Now They Decide To
Cover a Scandal
The following article
appeared in Investor's Business Daily on January 26th, 1998
When Independent Counsel Kenneth Starr
spoke publicly on Thursday about the current sex scandal, ABC News
reporter Tim O'Brien stood behind him and interrupted by yelling,
"How is this Whitewater? How is this Whitewater?"
The question is not why Starr is going
beyond Whitewater. The question is: When will the networks go beyond sex?
A former Clinton Cabinet officer is
indicted while those around another official admit giving him illegal
gifts. Another Cabinet secretary contradicts earlier statements and
concedes he made payments to former Associate General Webster Hubbell. A
federal judge rules that the first lady and a top White House aide made
misleading statements in court papers. The discovery of an old check
contradicts the president’s earlier sworn Whitewater claims.
All that happened in the past three months,
before the Clinton sex scandal fueled the network news frenzy. But
television viewers learned little if anything about any of the
In early November, Cable News Network broke
a story about the discovery, in the trunk of an abandoned car, of a 1982
Madison Guaranty check for $27,000 to Bill Clinton. The check contradicts
Clinton’s assertion that he never borrowed any money from the failed
savings and loan.
A few days later NBC picked up on the
explosive find that suggests the president committed perjury in his trial
testimony, but ABC never got around to it in the morning or evening. Zilch
on the CBS "Evening News" or "CBS This Morning."
Not even a prison term and a guilty plea
that implicated a former Cabinet official could stir the broadcast
On Jan. 15, the ex-mistress of former
Housing Secretary Henry Cisneros pleaded guilty and agreed to a 3 1/2-year
prison term for fraud and conspiracy related to her lying about how much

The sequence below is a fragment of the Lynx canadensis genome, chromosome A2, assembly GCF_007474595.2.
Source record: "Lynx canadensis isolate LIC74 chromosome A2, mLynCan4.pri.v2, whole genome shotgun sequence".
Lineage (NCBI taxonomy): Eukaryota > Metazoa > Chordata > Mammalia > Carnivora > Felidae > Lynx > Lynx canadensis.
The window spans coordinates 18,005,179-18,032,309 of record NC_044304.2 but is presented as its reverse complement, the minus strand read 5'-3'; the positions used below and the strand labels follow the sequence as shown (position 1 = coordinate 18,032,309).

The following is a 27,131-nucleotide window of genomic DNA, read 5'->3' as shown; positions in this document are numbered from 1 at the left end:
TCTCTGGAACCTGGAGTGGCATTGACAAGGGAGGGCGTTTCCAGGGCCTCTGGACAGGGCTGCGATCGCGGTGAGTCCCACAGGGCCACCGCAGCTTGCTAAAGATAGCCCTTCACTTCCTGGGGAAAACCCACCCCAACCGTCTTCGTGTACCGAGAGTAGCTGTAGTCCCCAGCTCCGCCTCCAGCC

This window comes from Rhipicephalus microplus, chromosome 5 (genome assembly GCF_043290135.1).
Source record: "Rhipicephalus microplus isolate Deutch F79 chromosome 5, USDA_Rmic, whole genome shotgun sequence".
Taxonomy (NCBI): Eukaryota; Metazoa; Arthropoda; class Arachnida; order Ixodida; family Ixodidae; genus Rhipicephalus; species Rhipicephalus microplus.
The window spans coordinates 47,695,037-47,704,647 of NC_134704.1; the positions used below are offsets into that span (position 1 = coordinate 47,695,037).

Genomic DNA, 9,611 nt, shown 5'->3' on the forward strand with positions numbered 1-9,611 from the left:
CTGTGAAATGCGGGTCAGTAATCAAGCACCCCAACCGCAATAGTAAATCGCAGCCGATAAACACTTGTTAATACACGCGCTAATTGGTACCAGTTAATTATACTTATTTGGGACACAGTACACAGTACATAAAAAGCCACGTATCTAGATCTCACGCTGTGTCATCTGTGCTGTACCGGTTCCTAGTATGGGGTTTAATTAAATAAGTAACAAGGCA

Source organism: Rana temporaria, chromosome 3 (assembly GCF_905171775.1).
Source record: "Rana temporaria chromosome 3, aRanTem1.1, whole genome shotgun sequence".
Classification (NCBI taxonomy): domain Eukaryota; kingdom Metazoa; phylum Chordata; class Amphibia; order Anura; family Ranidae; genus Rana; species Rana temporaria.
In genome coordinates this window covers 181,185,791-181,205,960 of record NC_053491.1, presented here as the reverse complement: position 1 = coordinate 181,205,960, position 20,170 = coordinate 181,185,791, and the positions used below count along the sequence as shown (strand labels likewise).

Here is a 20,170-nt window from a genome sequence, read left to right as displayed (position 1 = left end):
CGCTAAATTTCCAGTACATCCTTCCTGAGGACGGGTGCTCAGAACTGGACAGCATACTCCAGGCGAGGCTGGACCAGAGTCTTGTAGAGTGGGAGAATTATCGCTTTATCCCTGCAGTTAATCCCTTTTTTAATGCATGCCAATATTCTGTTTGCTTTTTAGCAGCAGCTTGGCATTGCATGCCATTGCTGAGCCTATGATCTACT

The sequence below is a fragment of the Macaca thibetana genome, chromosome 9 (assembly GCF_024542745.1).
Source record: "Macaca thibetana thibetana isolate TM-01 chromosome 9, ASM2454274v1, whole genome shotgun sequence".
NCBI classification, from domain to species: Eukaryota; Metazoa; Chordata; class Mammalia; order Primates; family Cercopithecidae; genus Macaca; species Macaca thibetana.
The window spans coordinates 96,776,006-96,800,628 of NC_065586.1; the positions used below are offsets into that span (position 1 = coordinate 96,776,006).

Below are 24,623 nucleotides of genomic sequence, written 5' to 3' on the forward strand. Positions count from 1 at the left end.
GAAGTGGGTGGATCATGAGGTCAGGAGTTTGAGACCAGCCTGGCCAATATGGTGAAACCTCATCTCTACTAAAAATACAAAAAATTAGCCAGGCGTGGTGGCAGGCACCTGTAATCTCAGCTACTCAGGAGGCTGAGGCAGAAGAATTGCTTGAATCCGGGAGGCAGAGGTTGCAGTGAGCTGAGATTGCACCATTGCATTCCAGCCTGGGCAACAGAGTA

Cisneros paid her to keep quiet about their affair. CNN and Fox News
Channel ran stories, but ABC, CBS and NBC were silent on both their
evening and morning shows.
The Cisneros indictment a month earlier,
for lying and obstructing justice during his FBI background check, did
warrant a full segment on NBC, but generated just 18 seconds on ABC’s
"World News Tonight."
CBS didn’t get around to it for another
day. Dan Rather gave it nine seconds on Dec. 12. That same night, he gave
two minutes to El Nino’s impact on butterflies.
The plight of those around former
Agriculture Secretary Mike Espy has also gone unnoticed by network
Not even the cable networks that mentioned
Cisneros on Jan. 15 bothered with the Espy case in their prime time shows.
That day, a Tysons Food Inc. vice president and lobbyist were indicted for
giving illegal gifts to Espy and later lying about it.
Ignoring Espy is nothing new. The Dec. 2
conviction of Ronald Blackley, Espy's top aide at Agriculture, for lying
about money he received never made it onto an ABC, CBS or NBC morning or
evening news show, or CNN in prime time.
The networks were just as uninterested in
the latest news about Hillary Clinton’s Health Care Task Force. The news
of a federal judge’s Dec. 18 ruling that White House officials lied
about the makeup of the ‘93 health plan panel didn’t generate one
network story. U.S. District Judge Royce C. Lamberth accused White House
officials of engaging in a "cover-up" and levied a $285,000
Clinton health care adviser Ira Magaziner
had insisted the panel included "only federal government
employees" and didn’t have to hold open meetings. Lamberth ruled
that Magaziner’s claim was "actually false." The only network
coverage of this fabrication: One question from Tim Russert over a week
later on NBC’s "Meet the Press."
And former Commerce Secretary Mickey Kantor
admitted that he had indeed helped Webster Hubbell obtain a do-nothing
contract with the Los Angeles city government.
The Los Angeles Times noted on Dec. 14 that
Kantor "said earlier this year that it would have been
‘inappropriate’ for him to have gotten involved with the Los Angeles
payment," but "in sworn testimony to congressional
investigators...Kantor described steps he took to help Hubbell obtain the
$24,750 payment from the city government in late 1995."
The networks, however, didn’t devote so
much as one second to this admission of "inappropriate"
These are important stories that deserve as
much attention as Monica Lewinsky and then some. The American viewing
public deserves better.
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